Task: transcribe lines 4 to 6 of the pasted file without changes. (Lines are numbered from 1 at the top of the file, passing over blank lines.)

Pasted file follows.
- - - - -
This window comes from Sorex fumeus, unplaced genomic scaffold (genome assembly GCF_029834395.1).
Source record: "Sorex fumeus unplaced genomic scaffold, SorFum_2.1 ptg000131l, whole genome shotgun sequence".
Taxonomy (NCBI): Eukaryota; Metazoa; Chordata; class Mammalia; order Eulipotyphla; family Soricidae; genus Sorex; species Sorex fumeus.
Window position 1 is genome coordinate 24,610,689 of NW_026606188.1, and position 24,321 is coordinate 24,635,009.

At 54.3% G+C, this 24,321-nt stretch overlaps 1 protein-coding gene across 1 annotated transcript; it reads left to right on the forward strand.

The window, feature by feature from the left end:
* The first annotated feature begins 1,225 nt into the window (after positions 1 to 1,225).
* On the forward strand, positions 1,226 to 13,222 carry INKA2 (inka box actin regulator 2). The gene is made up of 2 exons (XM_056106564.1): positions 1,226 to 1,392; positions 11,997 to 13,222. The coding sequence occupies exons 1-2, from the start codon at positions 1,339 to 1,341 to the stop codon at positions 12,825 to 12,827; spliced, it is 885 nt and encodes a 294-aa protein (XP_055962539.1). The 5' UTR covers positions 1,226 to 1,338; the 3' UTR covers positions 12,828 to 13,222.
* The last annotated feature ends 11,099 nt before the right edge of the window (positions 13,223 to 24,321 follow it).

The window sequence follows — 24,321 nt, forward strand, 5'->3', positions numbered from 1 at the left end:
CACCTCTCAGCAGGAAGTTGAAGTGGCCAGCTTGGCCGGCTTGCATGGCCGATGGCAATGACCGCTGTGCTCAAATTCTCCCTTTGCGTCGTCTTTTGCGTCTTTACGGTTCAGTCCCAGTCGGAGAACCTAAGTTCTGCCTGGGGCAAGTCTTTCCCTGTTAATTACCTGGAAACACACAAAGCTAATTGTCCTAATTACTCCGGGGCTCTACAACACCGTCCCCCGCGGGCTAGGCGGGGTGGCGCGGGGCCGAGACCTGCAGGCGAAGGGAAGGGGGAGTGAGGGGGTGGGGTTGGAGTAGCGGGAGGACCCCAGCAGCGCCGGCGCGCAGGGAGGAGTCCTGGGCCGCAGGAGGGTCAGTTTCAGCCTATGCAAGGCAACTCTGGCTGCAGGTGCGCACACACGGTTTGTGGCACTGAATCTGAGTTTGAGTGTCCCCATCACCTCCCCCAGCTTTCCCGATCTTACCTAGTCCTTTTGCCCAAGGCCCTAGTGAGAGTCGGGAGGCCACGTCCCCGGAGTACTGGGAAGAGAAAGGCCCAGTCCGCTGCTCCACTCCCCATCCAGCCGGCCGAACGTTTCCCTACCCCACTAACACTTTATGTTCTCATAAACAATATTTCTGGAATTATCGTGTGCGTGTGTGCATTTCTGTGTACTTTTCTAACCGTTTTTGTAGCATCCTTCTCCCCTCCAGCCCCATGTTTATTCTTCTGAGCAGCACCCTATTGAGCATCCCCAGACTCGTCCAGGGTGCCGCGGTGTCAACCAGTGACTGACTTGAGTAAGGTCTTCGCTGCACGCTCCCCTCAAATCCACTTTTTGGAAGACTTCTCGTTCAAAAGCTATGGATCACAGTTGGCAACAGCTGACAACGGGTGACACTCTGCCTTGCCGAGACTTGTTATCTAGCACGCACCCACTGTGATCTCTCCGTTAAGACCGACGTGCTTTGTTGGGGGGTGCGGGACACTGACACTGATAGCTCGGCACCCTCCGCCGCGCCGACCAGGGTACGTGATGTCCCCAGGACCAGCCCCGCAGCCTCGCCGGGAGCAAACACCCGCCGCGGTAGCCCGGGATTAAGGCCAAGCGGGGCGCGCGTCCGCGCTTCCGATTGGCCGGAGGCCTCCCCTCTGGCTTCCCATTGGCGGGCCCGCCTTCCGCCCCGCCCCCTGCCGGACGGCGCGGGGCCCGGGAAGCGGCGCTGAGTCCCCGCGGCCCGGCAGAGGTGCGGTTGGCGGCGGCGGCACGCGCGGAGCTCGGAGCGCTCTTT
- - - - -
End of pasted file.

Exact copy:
Window position 1 is genome coordinate 24,610,689 of NW_026606188.1, and position 24,321 is coordinate 24,635,009.

At 54.3% G+C, this 24,321-nt stretch overlaps 1 protein-coding gene across 1 annotated transcript; it reads left to right on the forward strand.

The window, feature by feature from the left end: